Why Government Fails So Often: And How It Can Do Better

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From healthcare to workplace conduct, the federal government is taking on ever more responsibility for managing our lives. At the same time, Americans have never been more disaffected with Washington, seeing it as an intrusive, incompetent, wasteful giant. The most alarming consequence of ineffective policies, in addition to unrealized social goals, is the growing threat to the government’s democratic legitimacy. Understanding why government fails so often—and how it might become more effective—is an urgent ...

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Why Government Fails So Often: And How It Can Do Better

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From healthcare to workplace conduct, the federal government is taking on ever more responsibility for managing our lives. At the same time, Americans have never been more disaffected with Washington, seeing it as an intrusive, incompetent, wasteful giant. The most alarming consequence of ineffective policies, in addition to unrealized social goals, is the growing threat to the government’s democratic legitimacy. Understanding why government fails so often—and how it might become more effective—is an urgent responsibility of citizenship. In this book, lawyer and political scientist Peter Schuck provides a wide range of examples and an enormous body of evidence to explain why so many domestic policies go awry—and how to right the foundering ship of state.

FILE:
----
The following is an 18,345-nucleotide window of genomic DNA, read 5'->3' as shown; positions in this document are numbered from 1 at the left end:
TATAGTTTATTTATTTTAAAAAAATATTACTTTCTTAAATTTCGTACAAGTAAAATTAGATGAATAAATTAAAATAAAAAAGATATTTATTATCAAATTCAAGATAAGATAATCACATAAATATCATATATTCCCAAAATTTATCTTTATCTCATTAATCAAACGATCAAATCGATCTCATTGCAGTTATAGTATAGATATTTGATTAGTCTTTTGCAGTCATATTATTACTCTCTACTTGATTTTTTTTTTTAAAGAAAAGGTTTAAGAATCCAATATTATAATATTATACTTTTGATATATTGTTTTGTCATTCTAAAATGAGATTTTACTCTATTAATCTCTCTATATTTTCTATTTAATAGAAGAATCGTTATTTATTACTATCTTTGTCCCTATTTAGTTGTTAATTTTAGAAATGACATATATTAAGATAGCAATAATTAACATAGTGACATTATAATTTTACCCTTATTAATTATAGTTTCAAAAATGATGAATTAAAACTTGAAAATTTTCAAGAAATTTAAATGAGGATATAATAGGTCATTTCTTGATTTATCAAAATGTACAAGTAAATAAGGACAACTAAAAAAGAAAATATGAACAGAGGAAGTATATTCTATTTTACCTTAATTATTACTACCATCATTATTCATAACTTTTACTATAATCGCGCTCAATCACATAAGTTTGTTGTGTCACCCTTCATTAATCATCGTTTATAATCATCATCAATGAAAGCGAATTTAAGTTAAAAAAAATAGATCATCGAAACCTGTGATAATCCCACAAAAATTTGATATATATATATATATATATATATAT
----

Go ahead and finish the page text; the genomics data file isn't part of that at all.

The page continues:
Schuck argues that Washington’s failures are due not to episodic problems or partisan bickering, but rather to deep structural flaws that undermine every administration, Democratic and Republican. These recurrent weaknesses include unrealistic goals, perverse incentives, poor and distorted information, systemic irrationality, rigidity and lack of credibility, a mediocre bureaucracy, powerful and inescapable markets, and the inherent limits of law. To counteract each of these problems, Schuck proposes numerous achievable reforms, from avoiding moral hazard in student loan, mortgage, and other subsidy programs, to empowering consumers of public services, simplifying programs and testing them for cost-effectiveness, and increasing the use of “big data.” The book also examines successful policies—including the G.I. Bill, the Voting Rights Act, the Earned Income Tax Credit, and airline deregulation—to highlight the factors that made them work.

An urgent call for reform, Why Government Fails So Often is essential reading for anyone curious about why government is in such disrepute and how it can do better.

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Editorial Reviews

Kirkus Reviews